HAMILTON, NJ - As the Legislature begins to take up proposed legislation to address concerns about the Port Authority, AAA recommends a that all reforms should reflect a series of core principles to protect toll payer’s rights.

AAA has created a Bill of Rights for New Jersey’s Toll Payers to encourage fair, open equitable practices to govern authorities that collect tolls and guide the spending of the toll revenues.

Over the last several years there have been considerable abuses of toll payers trust when it comes to the actions of New Jersey’s bi-state tolling agencies. It is important that the causes of these abuses be determined and proper steps taken to ensure that such abuses not happen in the future.

AAA believes that there are a number of core principles that should guide the reform efforts when it comes to the state’s tolling authorities. These principles are:  

  1. New transportation projects must ensure that the system significantly enhances safety, mobility, and reliability to provide an appropriate return on investment to motorists who will continue to pay most of the costs.
  2. Transportation improvements should be based upon needs that are clearly identified and outcomes that are supported by research and assured through application of performance standards.
  3. Transportation taxes, fees and other revenue collected from motorists must be equitable and transparent. Transportation agencies must demonstrate to the public that transportation resources are managed wisely and efficiently.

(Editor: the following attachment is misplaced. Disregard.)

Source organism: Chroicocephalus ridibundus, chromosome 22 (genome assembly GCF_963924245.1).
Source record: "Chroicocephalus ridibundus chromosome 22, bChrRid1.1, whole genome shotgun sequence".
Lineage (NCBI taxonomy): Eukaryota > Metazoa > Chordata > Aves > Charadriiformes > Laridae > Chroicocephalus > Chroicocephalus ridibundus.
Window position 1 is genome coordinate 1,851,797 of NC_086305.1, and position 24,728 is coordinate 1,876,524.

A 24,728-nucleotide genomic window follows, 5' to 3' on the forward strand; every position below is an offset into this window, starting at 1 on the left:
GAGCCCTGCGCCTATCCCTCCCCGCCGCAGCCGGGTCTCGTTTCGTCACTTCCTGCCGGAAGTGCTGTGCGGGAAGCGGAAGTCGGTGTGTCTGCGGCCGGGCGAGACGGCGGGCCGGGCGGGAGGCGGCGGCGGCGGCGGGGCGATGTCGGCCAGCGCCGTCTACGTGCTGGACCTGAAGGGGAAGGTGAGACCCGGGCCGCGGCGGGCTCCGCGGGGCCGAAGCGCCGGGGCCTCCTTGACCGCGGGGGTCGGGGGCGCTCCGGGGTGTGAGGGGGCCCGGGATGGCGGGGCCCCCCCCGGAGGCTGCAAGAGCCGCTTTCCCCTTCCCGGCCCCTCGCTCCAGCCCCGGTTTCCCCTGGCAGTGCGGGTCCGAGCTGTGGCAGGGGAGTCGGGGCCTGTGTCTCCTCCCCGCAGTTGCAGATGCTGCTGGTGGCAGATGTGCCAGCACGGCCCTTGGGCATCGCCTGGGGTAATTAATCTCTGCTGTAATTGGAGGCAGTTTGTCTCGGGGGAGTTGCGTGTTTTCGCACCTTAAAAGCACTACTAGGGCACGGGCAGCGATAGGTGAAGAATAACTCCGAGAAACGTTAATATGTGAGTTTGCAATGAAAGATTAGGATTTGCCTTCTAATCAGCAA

4. Motorists must receive direct and recognizable improvements to their travel experience if they are asked to pay more.
  5. Revenues generated from taxes, fees, and other pricing mechanisms paid by motorists must be dedicated solely to meeting identified transportation needs and protected from diversion to other uses.
  6. Public-private partnerships to increase transportation investments must be carefully managed to ensure that motorist fees are fair and equitable, that motorist fees are not diverted to non-transportation purposes, and that the facility is consistently maintained and improved.
  7. Publicly owned transportation facilities should only be sold or leased to private interests if agreements require the maintenance of high levels of service and remain under public oversight. Revenues resulting from the sale or lease must be used only for transportation purposes and compensate the public for the value of the facility.
  8. Transportation fees, taxes, and other revenue collected from motorists should fairly represent their use of the system, and all transportation system users should bear a proportionate share of financing the system.
  9. All tolling agencies should be required to adhere to open and transparent practices, including but not limited to the open records laws of all states that they serve.